The Rum Corps Redux








Looking at the procession of NSW politicians recently caught by ICAC with their fingers in the till, it is hard to tell if this is a bizarre new reality television series called “Good politicians gone bad” or even “Politicians gone wild” or just a continuation of The Rum Corps type corruption which has plagued NSW since the earliest days of the colony. At this rate, ICAC is going to bring the paper bag industry to its knees within days.

For those who are playing catch up, the following laws are particularly relevant to donations by property developers (there is other legislation governing political donations but these are the main ones relating to property developers):

  1. Local Government and Planning Legislation Amendment (Political Donations) Act 2008, which commenced on 1 October 2008 requires the public disclosure of donations or gifts when lodging or commenting on development proposals. This law is designed to improve the transparency of the planning system; and
  2. Election Funding and Disclosures Amendment (Property Developers Prohibition) Act 2009, which commenced on 14 December 2009 made it an offence for a property developer to make a political donation as well as unlawful for a person to accept a political donation from a property developer.

Now stay with me people, this does get interesting.

So notwithstanding the above, and as a simple Google search will confirm, political donations to property developers have not stopped.

Call me crazy, but why would a property developer risk breaking the law and appearing in front of ICAC as well as incurring the various penalties, to give money to a politician for simply altruistic reasons. There must be something in it for them.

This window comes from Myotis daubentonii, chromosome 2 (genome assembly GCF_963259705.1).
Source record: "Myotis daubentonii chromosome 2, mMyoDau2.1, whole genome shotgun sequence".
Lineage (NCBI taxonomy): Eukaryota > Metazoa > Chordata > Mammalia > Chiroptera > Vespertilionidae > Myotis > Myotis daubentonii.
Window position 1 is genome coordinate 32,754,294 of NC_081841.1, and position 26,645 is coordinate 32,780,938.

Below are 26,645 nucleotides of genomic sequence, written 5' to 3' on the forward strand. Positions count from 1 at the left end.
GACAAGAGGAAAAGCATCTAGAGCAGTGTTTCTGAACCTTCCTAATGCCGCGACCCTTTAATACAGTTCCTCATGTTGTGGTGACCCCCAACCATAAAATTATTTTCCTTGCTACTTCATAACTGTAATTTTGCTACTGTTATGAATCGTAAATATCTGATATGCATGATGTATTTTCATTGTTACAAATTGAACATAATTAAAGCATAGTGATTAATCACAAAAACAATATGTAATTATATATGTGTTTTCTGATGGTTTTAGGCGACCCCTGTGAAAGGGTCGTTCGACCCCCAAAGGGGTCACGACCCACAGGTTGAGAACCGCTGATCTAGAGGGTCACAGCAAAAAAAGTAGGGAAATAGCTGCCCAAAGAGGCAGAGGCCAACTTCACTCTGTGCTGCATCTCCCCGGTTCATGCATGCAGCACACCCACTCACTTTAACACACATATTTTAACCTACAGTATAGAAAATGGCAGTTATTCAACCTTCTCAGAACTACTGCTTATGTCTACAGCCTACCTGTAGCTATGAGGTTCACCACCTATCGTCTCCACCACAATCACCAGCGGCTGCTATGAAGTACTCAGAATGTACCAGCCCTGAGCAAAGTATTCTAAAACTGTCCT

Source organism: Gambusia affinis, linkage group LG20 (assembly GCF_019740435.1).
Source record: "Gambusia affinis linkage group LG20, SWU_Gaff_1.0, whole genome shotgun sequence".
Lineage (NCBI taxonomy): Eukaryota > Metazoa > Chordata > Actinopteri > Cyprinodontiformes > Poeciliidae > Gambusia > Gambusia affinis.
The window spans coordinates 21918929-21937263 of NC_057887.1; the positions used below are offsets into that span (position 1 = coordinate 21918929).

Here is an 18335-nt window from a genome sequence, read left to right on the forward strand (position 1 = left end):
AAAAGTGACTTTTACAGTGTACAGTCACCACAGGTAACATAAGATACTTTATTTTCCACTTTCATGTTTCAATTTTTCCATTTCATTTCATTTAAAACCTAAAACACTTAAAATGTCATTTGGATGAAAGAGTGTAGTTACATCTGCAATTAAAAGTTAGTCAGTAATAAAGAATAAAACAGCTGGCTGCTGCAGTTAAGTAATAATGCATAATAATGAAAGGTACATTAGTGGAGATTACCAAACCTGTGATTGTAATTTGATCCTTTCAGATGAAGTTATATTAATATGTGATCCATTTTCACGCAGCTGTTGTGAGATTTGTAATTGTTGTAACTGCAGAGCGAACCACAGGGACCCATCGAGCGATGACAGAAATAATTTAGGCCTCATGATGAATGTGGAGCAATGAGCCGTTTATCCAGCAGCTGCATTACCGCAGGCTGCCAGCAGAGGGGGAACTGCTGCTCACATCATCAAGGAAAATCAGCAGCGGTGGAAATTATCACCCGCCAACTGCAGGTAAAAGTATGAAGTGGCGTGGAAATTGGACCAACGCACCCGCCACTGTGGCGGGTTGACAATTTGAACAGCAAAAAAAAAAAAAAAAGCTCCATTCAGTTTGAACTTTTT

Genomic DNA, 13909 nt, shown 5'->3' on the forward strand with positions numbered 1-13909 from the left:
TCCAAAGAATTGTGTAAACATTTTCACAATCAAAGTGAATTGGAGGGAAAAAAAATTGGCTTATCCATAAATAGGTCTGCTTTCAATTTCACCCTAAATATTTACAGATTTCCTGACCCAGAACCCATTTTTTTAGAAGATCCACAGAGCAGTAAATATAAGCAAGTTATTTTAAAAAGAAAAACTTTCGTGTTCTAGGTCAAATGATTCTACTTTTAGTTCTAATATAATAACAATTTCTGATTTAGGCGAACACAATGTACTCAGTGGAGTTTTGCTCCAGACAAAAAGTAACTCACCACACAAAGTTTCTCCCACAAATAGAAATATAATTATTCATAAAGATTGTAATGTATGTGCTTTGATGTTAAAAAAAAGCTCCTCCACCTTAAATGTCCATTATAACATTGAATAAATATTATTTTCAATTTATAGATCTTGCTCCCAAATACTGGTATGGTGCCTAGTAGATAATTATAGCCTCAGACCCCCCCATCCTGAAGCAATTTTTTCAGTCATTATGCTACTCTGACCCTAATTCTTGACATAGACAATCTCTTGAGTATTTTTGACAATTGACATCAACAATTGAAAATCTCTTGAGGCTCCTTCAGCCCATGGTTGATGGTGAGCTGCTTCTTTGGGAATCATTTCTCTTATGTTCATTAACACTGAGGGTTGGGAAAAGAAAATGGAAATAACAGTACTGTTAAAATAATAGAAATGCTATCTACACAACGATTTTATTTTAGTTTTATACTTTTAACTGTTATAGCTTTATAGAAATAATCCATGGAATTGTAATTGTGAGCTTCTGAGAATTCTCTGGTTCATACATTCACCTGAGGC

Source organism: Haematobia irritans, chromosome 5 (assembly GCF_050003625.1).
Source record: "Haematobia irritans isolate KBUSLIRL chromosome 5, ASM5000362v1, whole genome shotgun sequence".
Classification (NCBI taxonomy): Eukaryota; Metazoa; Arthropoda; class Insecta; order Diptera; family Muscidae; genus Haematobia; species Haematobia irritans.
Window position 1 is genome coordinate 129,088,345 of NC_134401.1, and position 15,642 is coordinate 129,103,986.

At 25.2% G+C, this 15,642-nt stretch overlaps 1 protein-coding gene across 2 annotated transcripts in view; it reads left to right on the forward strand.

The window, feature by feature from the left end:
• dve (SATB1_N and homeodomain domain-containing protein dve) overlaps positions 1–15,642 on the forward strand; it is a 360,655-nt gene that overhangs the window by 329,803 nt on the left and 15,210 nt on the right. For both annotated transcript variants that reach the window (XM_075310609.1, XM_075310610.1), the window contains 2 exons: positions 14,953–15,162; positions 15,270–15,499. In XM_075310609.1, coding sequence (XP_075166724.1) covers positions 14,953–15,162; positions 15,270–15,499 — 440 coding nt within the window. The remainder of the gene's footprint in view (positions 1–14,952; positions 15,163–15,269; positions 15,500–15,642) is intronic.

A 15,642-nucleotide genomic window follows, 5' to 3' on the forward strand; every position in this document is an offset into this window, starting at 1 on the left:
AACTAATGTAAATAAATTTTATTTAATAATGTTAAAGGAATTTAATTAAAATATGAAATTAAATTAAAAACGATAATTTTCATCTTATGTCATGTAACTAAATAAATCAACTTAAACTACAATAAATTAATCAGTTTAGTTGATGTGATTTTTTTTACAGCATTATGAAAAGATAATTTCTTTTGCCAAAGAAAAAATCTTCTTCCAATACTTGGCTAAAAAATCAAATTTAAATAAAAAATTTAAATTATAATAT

As Ted Mack (the only person ever to have been elected and re-elected as an independent to local, state, and federal government in Australia) said recently, the Labor and Liberal parties are “like two mafia families seeking control of the public purse for distribution to themselves, supporters, and the special interests who fund them”.

But should we be surprised? After all, I think this exchange from Yes Minister explained it all 30 years ago:

Hacker:             Are you saying that winking at corruption is government policy?

Sir Humphrey:   No, no, Minister! It could never be government policy. That is unthinkable! Only government practice.

Hacker:             You’re a cynic, Humphrey!

Sir Humphrey:   A cynic is what an idealist calls a realist.

The Homer They Fall

156_ The Homer They Fall

The last part of the three-part ABC TV Canberra expose on building defects focused on the “ineffectiveness” of the ACT Government building regulator, ACTPLA.

In short, Cecelia Wood bought a townhouse (ie a class B unit) in Tuggeranong which did not meet the requirements of the Building Code of Australia. Ms Wood lodged a complaint with ACTPLA which duly then issued a rectification order.

The builder ignored the rectification order and ACTPLA then purported to have another licensee complete the rectification work (as it is able under the Construction Occupations (Licensing) Act) but stopped this process when it realised it could not afford to have the work carried out.